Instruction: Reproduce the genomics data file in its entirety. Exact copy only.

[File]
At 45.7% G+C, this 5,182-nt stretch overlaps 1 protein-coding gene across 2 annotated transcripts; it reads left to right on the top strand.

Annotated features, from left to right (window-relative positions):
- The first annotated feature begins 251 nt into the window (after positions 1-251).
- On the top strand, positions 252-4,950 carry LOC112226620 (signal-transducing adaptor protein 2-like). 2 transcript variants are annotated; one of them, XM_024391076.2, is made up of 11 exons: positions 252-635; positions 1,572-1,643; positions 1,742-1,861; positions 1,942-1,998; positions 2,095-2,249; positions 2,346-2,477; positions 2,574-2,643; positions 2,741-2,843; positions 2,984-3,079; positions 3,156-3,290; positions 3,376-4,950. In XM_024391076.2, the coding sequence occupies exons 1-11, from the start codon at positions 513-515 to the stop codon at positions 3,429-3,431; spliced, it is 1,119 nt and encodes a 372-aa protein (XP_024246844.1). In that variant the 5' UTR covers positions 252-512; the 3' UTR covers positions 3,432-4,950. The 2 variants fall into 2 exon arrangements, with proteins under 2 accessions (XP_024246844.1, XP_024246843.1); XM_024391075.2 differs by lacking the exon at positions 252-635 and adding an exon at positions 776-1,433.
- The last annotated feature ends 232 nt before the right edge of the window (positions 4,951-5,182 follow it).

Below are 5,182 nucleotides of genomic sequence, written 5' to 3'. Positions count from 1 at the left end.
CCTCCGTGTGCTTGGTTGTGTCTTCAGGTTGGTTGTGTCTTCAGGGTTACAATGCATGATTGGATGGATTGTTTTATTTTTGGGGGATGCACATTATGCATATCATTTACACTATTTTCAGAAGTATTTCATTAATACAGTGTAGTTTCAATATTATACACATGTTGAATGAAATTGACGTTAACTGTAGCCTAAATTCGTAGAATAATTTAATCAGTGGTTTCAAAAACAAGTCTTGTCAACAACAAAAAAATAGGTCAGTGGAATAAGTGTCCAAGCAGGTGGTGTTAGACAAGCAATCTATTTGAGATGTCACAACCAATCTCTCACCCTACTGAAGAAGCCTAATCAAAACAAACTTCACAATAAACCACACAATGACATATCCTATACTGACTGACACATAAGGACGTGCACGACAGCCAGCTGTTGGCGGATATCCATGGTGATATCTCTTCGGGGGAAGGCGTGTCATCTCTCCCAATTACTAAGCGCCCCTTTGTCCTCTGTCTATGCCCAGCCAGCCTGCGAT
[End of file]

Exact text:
At 45.7% G+C, this 5,182-nt stretch overlaps 1 protein-coding gene across 2 annotated transcripts; it reads left to right on the top strand.

Annotated features, from left to right (window-relative positions):
- The first annotated feature begins 251 nt into the window (after positions 1-251).
- On the top strand, positions 252-4,950 carry LOC112226620 (signal-transducing adaptor protein 2-like). 2 transcript variants are annotated; one of them, XM_024391076.2, is made up of 11 exons: positions 252-635; positions 1,572-1,643; positions 1,742-1,861; positions 1,942-1,998; positions 2,095-2,249; positions 2,346-2,477; positions 2,574-2,643; positions 2,741-2,843; positions 2,984-3,079; positions 3,156-3,290; positions 3,376-4,950. In XM_024391076.2, the coding sequence occupies exons 1-11, from the start codon at positions 513-515 to the stop codon at positions 3,429-3,431; spliced, it is 1,119 nt and encodes a 372-aa protein (XP_024246844.1). In that variant the 5' UTR covers positions 252-512; the 3' UTR covers positions 3,432-4,950. The 2 variants fall into 2 exon arrangements, with proteins under 2 accessions (XP_024246844.1, XP_024246843.1); XM_024391075.2 differs by lacking the exon at positions 252-635 and adding an exon at positions 776-1,433.
- The last annotated feature ends 232 nt before the right edge of the window (positions 4,951-5,182 follow it).

Below are 5,182 nucleotides of genomic sequence, written 5' to 3'. Positions count from 1 at the left end.
CCTCCGTGTGCTTGGTTGTGTCTTCAGGTTGGTTGTGTCTTCAGGGTTACAATGCATGATTGGATGGATTGTTTTATTTTTGGGGGATGCACATTATGCATATCATTTACACTATTTTCAGAAGTATTTCATTAATACAGTGTAGTTTCAATATTATACACATGTTGAATGAAATTGACGTTAACTGTAGCCTAAATTCGTAGAATAATTTAATCAGTGGTTTCAAAAACAAGTCTTGTCAACAACAAAAAAATAGGTCAGTGGAATAAGTGTCCAAGCAGGTGGTGTTAGACAAGCAATCTATTTGAGATGTCACAACCAATCTCTCACCCTACTGAAGAAGCCTAATCAAAACAAACTTCACAATAAACCACACAATGACATATCCTATACTGACTGACACATAAGGACGTGCACGACAGCCAGCTGTTGGCGGATATCCATGGTGATATCTCTTCGGGGGAAGGCGTGTCATCTCTCCCAATTACTAAGCGCCCCTTTGTCCTCTGTCTATGCCCAGCCAGCCTGCGAT